Verses 10-16 What the *prophets were telling the people was not true. They did not warn the people to *turn back to the *Lord. They did not tell the people that God would punish them. They talked about peace; but in fact, there would be a terrible war. The people believed their lies. God was angry, because these were his people.
The *prophets were like bad workers who build a weak wall. This would be a dry-stone wall (a wall without cement) that has gaps in it. They ought to repair the cracks. Instead, they paint over them. They hide the cracks in the wall. So the *prophets were speaking nice words to hide the truth. They should have told the truth. Perhaps the people would have *turned back to God and he would have saved them.
Such a weak wall will fall down. Rain and wind will beat against it. Water in it will turn to ice. This will make the cracks larger. The storm will destroy it and it will fall down. The workers who painted over the cracks are to blame. The ‘wall’ meant Jerusalem. God would break the wall. He would destroy it with rain, wind and ice. That means, terrible troubles. God’s anger would be like a storm that destroys a wall.
God would destroy the peace that the *prophets promised. That was like the paint on the wall. God would destroy the city called Jerusalem. He would break down the walls of the city. When the walls fell, God would *destroy the false *prophets also. They would not live.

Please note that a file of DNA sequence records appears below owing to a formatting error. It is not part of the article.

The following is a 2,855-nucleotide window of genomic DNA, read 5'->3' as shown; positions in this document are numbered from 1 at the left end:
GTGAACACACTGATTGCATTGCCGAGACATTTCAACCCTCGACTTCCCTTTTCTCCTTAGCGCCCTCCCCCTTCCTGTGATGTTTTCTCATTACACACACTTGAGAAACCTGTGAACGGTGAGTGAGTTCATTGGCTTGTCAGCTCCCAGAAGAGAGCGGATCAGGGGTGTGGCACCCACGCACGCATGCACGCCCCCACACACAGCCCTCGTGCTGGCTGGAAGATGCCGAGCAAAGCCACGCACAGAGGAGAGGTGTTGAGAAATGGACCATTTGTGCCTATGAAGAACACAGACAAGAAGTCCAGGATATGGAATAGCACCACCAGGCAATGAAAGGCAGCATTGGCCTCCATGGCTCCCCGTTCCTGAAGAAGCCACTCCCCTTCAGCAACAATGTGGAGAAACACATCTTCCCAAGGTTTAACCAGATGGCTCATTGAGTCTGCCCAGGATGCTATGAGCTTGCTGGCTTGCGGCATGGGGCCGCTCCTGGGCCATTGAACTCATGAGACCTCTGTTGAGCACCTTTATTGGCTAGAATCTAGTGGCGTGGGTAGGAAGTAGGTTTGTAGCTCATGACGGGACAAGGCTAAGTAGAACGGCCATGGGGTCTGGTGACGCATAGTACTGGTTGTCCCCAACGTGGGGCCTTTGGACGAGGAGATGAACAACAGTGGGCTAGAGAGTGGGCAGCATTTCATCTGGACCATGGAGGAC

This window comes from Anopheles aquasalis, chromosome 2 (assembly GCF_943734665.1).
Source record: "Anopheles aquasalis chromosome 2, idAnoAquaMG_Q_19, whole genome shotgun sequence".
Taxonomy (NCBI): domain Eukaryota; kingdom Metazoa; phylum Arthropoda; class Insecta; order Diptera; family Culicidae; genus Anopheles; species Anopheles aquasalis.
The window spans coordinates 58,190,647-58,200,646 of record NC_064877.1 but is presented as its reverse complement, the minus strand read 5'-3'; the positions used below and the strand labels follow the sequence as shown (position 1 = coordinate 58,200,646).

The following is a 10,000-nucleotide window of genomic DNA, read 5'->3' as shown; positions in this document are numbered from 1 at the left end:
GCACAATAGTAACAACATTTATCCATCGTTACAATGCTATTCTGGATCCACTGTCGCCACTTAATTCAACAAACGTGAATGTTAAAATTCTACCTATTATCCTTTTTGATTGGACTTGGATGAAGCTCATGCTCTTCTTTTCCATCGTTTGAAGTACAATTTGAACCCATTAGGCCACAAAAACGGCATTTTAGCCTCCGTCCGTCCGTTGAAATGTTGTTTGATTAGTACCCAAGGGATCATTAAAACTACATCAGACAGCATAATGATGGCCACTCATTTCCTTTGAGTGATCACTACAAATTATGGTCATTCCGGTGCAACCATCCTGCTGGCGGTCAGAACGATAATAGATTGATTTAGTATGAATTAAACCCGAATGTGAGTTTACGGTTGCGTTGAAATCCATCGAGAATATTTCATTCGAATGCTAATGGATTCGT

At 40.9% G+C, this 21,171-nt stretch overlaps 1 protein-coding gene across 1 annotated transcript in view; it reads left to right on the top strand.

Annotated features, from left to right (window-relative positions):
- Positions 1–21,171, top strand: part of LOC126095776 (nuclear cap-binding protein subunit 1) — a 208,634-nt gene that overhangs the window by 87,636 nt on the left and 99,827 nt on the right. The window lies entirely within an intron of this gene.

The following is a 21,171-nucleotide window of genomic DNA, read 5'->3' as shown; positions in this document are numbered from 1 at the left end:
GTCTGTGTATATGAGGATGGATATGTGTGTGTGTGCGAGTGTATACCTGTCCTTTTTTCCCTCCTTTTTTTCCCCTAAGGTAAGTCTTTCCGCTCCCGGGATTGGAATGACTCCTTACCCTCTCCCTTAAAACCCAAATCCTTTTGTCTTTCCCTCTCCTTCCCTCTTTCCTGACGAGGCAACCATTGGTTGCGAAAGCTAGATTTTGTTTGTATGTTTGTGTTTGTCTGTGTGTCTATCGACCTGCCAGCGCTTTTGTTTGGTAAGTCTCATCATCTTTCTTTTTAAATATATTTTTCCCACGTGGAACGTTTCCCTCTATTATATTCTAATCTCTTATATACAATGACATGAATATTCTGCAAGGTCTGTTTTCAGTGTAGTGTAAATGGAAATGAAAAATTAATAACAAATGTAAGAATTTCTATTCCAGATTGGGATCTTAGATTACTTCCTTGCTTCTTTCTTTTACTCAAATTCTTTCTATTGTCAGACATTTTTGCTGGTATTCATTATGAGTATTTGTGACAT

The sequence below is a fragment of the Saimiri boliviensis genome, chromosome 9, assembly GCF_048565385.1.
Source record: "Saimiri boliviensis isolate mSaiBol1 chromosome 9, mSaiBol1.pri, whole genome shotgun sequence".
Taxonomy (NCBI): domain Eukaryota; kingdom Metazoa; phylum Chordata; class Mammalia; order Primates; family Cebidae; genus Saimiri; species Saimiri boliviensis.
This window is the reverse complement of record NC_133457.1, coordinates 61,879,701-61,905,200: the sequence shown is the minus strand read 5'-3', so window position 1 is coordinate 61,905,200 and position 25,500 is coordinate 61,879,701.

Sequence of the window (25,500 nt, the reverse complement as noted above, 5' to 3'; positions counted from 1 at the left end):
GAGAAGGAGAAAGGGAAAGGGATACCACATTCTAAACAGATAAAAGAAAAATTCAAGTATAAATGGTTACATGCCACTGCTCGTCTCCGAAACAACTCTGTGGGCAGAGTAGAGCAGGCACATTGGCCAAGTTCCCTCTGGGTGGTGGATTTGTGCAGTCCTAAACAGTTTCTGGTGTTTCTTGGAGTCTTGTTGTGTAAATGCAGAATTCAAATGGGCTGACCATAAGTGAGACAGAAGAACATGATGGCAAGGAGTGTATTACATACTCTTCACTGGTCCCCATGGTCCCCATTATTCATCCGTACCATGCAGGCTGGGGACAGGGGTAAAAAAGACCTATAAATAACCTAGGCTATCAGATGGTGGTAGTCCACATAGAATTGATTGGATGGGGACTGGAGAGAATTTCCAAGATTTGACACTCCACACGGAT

Verses 17-19 There were also women who *prophesied to the people. They pretended to speak the words of the *Lord. But their words came from their own imagination. They were using all kinds of magic. God gave the law by Moses. The law says that people must not use this magic (Deuteronomy 18:10-12).
These women made cloths for their arms. They put special cloths over their heads. They spoke wicked things to the people. They caught people as in a trap by their magic. They ruined the lives of other people for their own profit.
They used *barley in their magic. By this means, they would tell the future. But all this was of the devil and not from God. They lied. But the people believed that they spoke from God.
The power of their magic was such that it caused people to die. In effect, they killed people who should not have died.
Verses 20-21 God hated what these women did. By their magic, they caught and controlled the minds of people. God would end their power and he would destroy their magic. He would remove the pieces of magic cloth from their arms. He would take the special cloths from their heads. In other words, he would take away from them the power of their magic. He would free those whom they had controlled.
He would save his people. His power is much greater than the power of magic. God will show that he is the *Lord.
Verses 22-23 These women *prophets by their lies upset the good people. They *turned people away from God. They encouraged wicked people not to *turn from their *sin. As a result, many people died because they had *turned from God.
God would cause the false *visions to stop. These women will not be able to *prophesy. They will lose their control over the people. Then all people will know that he is *Lord.